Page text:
That’s a fair core-strength work-out because it’s not easy days really, is it?
“No, it’s not. You’ve got to be pretty robust and it seems to favour bigger photographers than lightweight ones because the lightweight ones have no… they’re too skinny and they get cold when it rains and things like that. It’s the heavier photographers who seem to last the longest.”
While we’re trying to do big, broad brushstrokes overviews, is there a favourite moment that you’ve had in that 38 years in cycling?
“Ah, no. Not one single favourite moment.
“There’s hundreds which I could probably narrow down to dozens and then, maybe, to three or four… you know, the favourite moment when you’ve taken what you know is your best ever shot, which [for me] was way back in 1986 when Hinault and LeMond came up Alpe d’Huez and I was literally a spectator at the side of the road, without the motorbike in those days, and these two gladiators came up the road side-by-side, no crowd barriers, no helmets on, no glasses… just two of the best ever cyclists out there came right towards me and I got a great shot of them.
“That’s a moment to remember – because that’s a moment that went right alongside 100 moments that went wrong.
“I saw things also when Lance Armstrong, for example, in the 1999 Tour de France. He was in the time trial and I was alongside him on a motorbike and I suddenly realised he was waving at me. And this was the time trial that put him into the yellow jersey on stage seven, I think. Things like that, you remember: for good or for bad, you remember them because they’re quite special.
“It doesn’t always happen that they future Tour de France winner suddenly waves to you in the middle of a very important TT – but he did. And, again, it’s something you mark down as something a little bit special no matter what happened since then.
“I’m trying to think, in the modern era… but I can go back further if I can and I’m sure I’ll think of some as we talk along.”
It’s interesting that you reference Lance quite early in this discussion because you could talk about hundreds of people – thousands probably. But I gather that he would have had a… he had a huge impact on your life for a start: he helped you make a fair bit of money. But then also there was a lot of vitriol around his demise. Is that something that sort of contributed to you deciding to call it quits?
“Oh no. I think Lance… whatever he did wrong, he did wrong. And, you know, bygones are bygones.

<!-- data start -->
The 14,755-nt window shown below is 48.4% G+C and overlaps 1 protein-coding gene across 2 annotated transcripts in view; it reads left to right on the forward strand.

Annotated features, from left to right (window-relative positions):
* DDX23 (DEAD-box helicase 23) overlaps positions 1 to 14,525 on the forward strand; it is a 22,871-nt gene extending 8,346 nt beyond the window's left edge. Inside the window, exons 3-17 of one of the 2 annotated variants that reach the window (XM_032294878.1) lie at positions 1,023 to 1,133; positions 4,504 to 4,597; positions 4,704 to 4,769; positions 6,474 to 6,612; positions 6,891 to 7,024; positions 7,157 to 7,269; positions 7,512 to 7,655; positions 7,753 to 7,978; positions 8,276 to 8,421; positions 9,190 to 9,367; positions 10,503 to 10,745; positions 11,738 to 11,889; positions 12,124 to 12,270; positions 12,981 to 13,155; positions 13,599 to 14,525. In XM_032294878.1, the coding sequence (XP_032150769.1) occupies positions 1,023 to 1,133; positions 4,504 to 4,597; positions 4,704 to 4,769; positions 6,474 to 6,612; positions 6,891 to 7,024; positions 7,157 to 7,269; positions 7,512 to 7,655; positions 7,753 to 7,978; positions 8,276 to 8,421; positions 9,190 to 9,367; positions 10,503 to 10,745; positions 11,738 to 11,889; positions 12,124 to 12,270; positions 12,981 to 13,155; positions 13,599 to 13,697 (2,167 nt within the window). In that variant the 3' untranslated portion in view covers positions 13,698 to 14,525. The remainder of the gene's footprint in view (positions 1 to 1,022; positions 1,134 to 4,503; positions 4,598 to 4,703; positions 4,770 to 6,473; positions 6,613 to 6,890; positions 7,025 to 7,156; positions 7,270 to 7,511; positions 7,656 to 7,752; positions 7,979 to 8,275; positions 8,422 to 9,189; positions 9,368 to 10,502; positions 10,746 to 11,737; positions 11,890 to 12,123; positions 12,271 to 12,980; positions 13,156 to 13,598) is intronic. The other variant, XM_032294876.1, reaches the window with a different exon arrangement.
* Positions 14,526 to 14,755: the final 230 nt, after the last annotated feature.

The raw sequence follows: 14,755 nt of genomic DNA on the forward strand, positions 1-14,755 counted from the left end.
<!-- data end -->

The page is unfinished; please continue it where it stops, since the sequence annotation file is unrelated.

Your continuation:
“He played a huge role in my career. Probably halfway through my career, if you like. And yeah, I made a fortune off him and would never say a bad word about him but, I mean, we’ve all moved on.
“I mean, Lance retired, probably – realistically – he retired in 2005. Although he came back… and it takes a few years to adjust.
“Dare I say it, [when] a seven-times Tour de France winner stops, suddenly there’s a huge gap in the sport.
“And, as a photographer – and probably as a journalist – you actually feel this for a while. [There’s] not that central figure anymore. But within two years you start seeing other guys come through and they deserve – and they get – the attention that you pour on them by taking their pictures.
“I mean Lance, with all due respect, he will never be forgotten obviously. But you move on to the next champions and it’s been that way ever since…
“For me, since 2005 – even after his comeback in 2008, 2009, 2010… it’s already seven or eight years since and we have definitely moved on. He’s still there, of course – not for a good reason, but he’s still there.”
It would wrong to focus on any one individual because there’s such a vast archive of memories that you’ve collected. How are you going to see your days out now? What are you going to do?
“I love cycling. One of the frustrating things over the last few years…
“I think there was a time in my career when I started to see things, like me cycling – me riding a bike – between races, was far more important than photographing the race.
“The race was business, money… obviously a passionate lifestyle, an adventure. But I found myself being able to ride my bike less and less and less.
“I was putting on weight.
“You eat late at night, you don’t sleep that well…